But what is it about the Darkness that draws us?

I didn’t know that a little taste of second-grade touching and a few rounds of spin-the-bottle would make me an addict so fast. I guess the Darknesss can do that. It calls to our own Darkness and makes promises in the name of pleasure and power.

What I didn’t know at 13 was that there was a greater Power. The power of Love.

I finally met Him at 16, already scarred and angry, sick of fighting and lying and hiding.

It was then that the One who had been with me in the bathroom and with me in the backseat and with me all the wild nights and empty mornings, it was then that His Love broke through.

And this harlot let down her hair and cried on His feet, the feet which bore the scars of her shame.

In the years after that, a slow healing took place.

Wounds grew together ever so gradually, sealing my self-infliction with time and the warmth of Love. Often, the bleeding ache of all I had done weighed heavily on me with guilt, perpetuated by haunting, illicit dreams.

And this, I believe, is where the young lady we discussed that evening in the minivan was.

Maybe it was my own past welling up inside me that compelled me to answer for this girl. Maybe it was the cheerleader within, rooting for the underdog.

Or maybe it was Jesus, the One who has a thing for the shady, broken and used.

Maybe it was the healing voice of Light dispelling Darkness.


Kelli Woodford hopes never to recover from the Mighty Mercy she has been shown.  Although her life is now filled with more diapers than she’d like to count, she carves out to write about finding God in the simple and the frustrating at Chronicles of Grace (

[photo: TerryJohnston, Creative Commons]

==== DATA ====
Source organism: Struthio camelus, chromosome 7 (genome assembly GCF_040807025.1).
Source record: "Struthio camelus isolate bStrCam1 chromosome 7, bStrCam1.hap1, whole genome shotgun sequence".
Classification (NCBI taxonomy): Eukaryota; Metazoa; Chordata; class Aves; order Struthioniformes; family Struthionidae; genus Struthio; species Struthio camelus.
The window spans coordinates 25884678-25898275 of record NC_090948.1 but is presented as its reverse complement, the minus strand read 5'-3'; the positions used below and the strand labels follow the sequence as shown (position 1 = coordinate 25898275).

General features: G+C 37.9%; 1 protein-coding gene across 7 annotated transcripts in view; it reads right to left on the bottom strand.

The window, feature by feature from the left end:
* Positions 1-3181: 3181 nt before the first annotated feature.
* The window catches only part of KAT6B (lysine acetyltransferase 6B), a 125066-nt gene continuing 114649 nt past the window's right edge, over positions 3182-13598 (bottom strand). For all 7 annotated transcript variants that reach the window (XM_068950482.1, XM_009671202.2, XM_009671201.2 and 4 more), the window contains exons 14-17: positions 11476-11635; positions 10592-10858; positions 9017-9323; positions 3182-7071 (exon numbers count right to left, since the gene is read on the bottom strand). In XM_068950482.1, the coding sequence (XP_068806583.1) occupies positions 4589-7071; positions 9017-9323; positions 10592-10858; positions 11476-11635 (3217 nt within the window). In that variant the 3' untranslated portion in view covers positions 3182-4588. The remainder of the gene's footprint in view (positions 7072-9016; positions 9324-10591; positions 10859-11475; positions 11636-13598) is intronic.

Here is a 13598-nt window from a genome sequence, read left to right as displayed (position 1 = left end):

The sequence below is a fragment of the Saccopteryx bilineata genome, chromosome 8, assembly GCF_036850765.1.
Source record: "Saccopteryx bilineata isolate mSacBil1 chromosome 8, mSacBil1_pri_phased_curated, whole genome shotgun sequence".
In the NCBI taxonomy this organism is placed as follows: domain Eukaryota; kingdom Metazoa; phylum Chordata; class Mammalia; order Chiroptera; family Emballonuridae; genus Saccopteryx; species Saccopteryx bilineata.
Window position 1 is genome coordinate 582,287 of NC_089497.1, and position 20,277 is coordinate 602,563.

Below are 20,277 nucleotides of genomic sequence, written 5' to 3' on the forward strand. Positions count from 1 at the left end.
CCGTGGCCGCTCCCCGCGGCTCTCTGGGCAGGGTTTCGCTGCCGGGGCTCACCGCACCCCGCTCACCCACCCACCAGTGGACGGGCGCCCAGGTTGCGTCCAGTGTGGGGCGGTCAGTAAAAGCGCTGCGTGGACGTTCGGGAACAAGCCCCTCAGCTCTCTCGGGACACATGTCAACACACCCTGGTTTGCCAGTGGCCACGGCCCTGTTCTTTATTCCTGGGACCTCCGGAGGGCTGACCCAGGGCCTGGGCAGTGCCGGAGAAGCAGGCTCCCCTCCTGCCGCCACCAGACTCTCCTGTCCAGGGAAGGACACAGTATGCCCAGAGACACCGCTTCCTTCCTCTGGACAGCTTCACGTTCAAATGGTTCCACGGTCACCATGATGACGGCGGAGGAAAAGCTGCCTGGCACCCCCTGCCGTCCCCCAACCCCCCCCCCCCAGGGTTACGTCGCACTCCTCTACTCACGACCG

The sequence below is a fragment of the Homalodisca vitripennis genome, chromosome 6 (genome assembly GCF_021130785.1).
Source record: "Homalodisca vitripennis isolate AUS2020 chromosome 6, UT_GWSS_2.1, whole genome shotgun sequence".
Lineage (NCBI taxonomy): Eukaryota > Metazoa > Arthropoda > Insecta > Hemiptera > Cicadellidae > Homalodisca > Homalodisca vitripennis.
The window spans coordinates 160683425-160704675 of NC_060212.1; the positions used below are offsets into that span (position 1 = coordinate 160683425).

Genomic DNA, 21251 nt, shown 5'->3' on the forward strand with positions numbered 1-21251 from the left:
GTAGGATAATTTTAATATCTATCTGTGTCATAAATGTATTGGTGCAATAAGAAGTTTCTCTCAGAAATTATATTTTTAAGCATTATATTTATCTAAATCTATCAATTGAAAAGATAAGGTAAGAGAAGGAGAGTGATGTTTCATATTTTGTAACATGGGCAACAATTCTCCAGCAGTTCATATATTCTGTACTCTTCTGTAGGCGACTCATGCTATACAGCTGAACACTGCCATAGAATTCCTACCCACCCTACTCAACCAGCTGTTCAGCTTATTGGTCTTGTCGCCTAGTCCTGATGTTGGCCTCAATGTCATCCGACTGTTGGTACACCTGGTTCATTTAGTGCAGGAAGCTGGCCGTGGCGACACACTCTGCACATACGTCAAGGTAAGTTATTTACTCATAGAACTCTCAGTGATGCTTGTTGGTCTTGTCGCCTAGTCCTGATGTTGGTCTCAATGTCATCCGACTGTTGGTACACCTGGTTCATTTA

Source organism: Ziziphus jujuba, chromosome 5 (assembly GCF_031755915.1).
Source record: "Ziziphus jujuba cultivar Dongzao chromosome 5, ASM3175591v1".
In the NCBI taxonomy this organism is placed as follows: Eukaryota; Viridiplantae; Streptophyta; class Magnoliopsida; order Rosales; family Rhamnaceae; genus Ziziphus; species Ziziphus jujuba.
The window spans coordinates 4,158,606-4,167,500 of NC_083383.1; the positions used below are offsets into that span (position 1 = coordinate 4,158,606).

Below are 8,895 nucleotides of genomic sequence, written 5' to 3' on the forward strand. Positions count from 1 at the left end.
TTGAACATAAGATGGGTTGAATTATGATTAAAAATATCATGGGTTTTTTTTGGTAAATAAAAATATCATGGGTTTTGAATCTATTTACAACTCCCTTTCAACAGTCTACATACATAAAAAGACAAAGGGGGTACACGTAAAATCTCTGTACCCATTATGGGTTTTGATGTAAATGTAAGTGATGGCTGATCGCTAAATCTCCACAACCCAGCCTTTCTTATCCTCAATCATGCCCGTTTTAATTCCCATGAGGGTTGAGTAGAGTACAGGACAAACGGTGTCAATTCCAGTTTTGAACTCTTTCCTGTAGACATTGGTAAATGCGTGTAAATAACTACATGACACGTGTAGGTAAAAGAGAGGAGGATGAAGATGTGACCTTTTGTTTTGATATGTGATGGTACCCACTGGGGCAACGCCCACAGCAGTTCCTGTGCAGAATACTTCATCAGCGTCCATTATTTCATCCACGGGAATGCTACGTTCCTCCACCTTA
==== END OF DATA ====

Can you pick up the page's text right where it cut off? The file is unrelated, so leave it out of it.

• Shelly Miller

    Kelli, your words are beautifully redemptive, as always. Thank you for sharing this deep, intimate side of who you are. It’s good to see your words in this place.

    • kelli woodford

      Yes, it’s not always easy to face the light with the “deep, intimate side.” But if it breathes redemption and you caught a whiff . . . well, then it’s worth it. :)

  • Ashley Haupt

    Wow Kelli. Thank you for putting yourself on the altar for a fragrant offering of praise and grace. Through this post, you spoke up for more than just one hurting girl in need of grace. May we all have a heart as passionate and merciful as yours and God’s.

    • kelli woodford

      Thanks, Ashley. I am convinced that everybody’s got a story.
      Some just don’t wear theirs on their sleeve.
      But, like you said, the hurt is still very real. And the grace is very potent.

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  • Paula

    That is super sweet! It’s when God shows us mercy in our most miserable state that we are able to have compassion on others. For we know we are nothing but total losers, but He accepts us as we are and calls us His own, and we are changed. And we see people through the eyes of love and mercy and forgiveness and hope. because we were once there too and God had mercy on us. Thank you Kelli for the raw & honest!

    • kelli woodford

      Oh, girl. Yes. To the losers and the messes and the One who calls Himself “Compassion.”
      Thanks for reading, Paula.

  • ro elliott

    Kelli…this is beautiful and raw…and i too am so thankful for the healing voice of Light that does dispells the darkness. Oh what a gift to those you and your husband pastor…love…all this grace and mercy that you know and will freely give to those you minister to. blessings and grace to you~